Of course mankind is fallen. But a man redeemed in Christ (or obedient to the Ten Commandments), though certainly not perfect, is more able to be a virtuous, independent, honorable man who takes care of his family and other responsibilities and cares for the common good. When the state rushes in to take care of basic human responsibilities, it creates dependency and fosters more of the problems it purports to solve. So I believe Rush Limbaugh is referring to the potential in each one of us to be virtuous and prosperous within that Judeo-Christian context, one that would also allow for the creation strong families and other intervening institutions to keep an overweening state in check.

    What Rush is railing against is the kind of big government nanny state that crushes the family and religions and all those intervening institutions that are necessary to inculcate virtue and independence from the state. In fact, preaching virtue and restraint is becoming the new hate speech, at least here in Canada where I live.

    With Obama’s moves to kill conscience rights, America is not that far behind.

    I think it is useful and interesting to have these debates about the true nature of conservatism, but let’s give each other the benefit of a doubt. To defeat Obamism, we’re going to need Rush. We’re going to need David Frum and we’re going to need you and your Front Porch folks. I hope we can avoid attacking each other and engage each other in debate with courtesy and respect. Our country is at stake.

    We will have to unite as a coalition and we will have to find a way to appeal to the mainstream, but on the road to that end, let’s remember that each of us appeals to a certain constituency, and all those constituencies are needed and valuable in getting our country back.

    Deborah Gyapong

  6. Russell Arben Fox:

    Very nice introductory piece, Rod! (And a great photo of the family.) Your description of Limbaugh as preaching a “right-wing Rousseauism” is thought-provoking. Rousseauism–if one can speak of Rousseau’s thought in ideological, “ism” terms–is a lot more than the belief that in the state of nature human beings enjoyed an essentially perfect and equal freedom, because of an absense of any kind of collective consciousness or restrictions that would group them or oblige them or limit them in any way; it would also have to be the belief that history tragically fated us to become dependent upon one another, as we formed communities and such. So, if we want to take your reading of Limbaugh all the way (and why not? this is just a blog comment, after all), you’re saying that he thinks we’ve somehow allowed ourselves to be snookered into believing that “government” is necessary, because of our tragic tendency to…well, being social beings. In other words, he’s not just a goofball anti-government blowhard, he’s an Ayn Randian, anti-Aristotelian, human-nature-denying fruitcake.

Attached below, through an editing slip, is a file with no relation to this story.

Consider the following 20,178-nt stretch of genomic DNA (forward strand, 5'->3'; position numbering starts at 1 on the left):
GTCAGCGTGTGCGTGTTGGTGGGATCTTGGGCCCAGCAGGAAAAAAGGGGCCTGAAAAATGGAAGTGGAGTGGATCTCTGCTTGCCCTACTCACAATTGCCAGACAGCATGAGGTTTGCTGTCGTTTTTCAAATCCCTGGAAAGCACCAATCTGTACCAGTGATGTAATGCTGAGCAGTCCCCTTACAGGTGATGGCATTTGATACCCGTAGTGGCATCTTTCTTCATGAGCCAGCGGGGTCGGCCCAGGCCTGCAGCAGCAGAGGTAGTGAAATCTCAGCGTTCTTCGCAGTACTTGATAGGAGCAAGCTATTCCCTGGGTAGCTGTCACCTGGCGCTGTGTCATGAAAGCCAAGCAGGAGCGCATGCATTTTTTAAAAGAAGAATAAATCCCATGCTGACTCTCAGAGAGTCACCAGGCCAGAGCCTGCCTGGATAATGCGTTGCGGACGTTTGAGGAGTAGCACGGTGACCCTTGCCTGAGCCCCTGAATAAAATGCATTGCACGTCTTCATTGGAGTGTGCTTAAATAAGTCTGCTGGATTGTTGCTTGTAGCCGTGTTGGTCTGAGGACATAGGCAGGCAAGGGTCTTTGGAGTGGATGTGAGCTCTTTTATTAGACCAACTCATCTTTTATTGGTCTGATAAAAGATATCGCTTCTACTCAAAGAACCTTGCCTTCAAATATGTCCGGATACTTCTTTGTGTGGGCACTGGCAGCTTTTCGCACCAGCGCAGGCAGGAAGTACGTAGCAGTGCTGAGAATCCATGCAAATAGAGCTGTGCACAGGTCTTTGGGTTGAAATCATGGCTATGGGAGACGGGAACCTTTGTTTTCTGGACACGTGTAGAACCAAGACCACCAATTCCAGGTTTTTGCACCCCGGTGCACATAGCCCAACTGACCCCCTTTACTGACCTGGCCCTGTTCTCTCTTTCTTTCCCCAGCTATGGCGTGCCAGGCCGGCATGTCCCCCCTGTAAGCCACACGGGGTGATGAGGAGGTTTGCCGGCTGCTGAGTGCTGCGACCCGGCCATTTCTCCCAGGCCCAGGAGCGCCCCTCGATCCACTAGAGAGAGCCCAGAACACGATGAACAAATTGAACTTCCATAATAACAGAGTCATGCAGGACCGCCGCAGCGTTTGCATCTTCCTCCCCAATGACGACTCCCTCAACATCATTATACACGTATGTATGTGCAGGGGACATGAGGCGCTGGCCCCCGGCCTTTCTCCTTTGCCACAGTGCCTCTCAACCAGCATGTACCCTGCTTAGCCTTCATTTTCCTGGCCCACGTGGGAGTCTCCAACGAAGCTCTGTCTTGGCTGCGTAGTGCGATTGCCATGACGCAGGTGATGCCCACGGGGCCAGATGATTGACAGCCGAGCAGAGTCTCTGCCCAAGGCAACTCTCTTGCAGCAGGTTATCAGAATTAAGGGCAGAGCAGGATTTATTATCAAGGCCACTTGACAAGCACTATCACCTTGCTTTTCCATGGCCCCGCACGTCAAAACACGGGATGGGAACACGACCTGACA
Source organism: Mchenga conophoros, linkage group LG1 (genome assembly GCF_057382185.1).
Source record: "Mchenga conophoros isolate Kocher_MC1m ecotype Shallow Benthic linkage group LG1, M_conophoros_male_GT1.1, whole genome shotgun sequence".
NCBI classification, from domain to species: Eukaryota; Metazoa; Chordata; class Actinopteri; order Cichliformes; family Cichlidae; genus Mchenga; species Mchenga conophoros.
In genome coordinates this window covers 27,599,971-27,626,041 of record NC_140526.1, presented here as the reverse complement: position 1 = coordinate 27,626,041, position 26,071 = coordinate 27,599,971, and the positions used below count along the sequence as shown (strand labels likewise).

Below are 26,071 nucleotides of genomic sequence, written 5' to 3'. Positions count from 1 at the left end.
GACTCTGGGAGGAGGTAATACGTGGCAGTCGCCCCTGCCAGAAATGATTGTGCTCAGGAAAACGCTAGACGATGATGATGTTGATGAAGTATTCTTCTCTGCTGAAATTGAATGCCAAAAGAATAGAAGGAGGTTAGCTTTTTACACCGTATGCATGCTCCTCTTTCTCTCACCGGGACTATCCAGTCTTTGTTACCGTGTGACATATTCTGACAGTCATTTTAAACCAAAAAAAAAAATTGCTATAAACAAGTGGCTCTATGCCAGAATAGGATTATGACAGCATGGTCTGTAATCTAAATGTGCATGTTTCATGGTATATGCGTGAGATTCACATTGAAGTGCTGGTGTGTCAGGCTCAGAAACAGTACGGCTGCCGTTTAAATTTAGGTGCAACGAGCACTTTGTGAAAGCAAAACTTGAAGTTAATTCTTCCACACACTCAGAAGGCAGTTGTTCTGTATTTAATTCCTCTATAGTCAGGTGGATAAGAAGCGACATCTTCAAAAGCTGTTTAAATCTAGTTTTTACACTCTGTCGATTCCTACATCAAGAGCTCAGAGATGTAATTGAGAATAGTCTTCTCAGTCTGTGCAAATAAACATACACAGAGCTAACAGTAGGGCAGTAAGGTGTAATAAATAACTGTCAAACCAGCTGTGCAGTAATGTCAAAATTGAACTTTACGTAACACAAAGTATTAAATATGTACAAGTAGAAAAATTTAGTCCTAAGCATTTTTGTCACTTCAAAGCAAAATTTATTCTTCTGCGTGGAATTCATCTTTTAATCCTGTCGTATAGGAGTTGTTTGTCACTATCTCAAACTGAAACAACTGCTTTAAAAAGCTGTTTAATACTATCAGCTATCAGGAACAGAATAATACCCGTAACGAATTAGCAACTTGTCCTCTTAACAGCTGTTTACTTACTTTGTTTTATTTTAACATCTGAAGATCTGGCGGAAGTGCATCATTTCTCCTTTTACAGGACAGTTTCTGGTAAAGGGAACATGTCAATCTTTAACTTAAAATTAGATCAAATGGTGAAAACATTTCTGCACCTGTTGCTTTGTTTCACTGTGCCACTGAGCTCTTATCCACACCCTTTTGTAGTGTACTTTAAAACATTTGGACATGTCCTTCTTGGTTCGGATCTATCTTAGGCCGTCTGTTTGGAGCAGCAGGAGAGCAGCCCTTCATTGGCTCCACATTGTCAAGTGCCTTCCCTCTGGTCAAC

This may not be fair to your comment, or to Limbaugh. But it sure is fun to write down!

  7. Ben:

    I’m going to like it here. :) Growing up in a Limbaugh listening household I always felt that Rush was not my kind of conservative. As I’ve grown older I’ve discovered that there existed a kind of conservatism that made sense and could comfortably coexist with my faith. Conservatism isn’t about a lack of restraint or the deification of big business. Rod, I really appreciate what you said about conservatism being a form of humility, and I think that’s what I always found missing in Rush.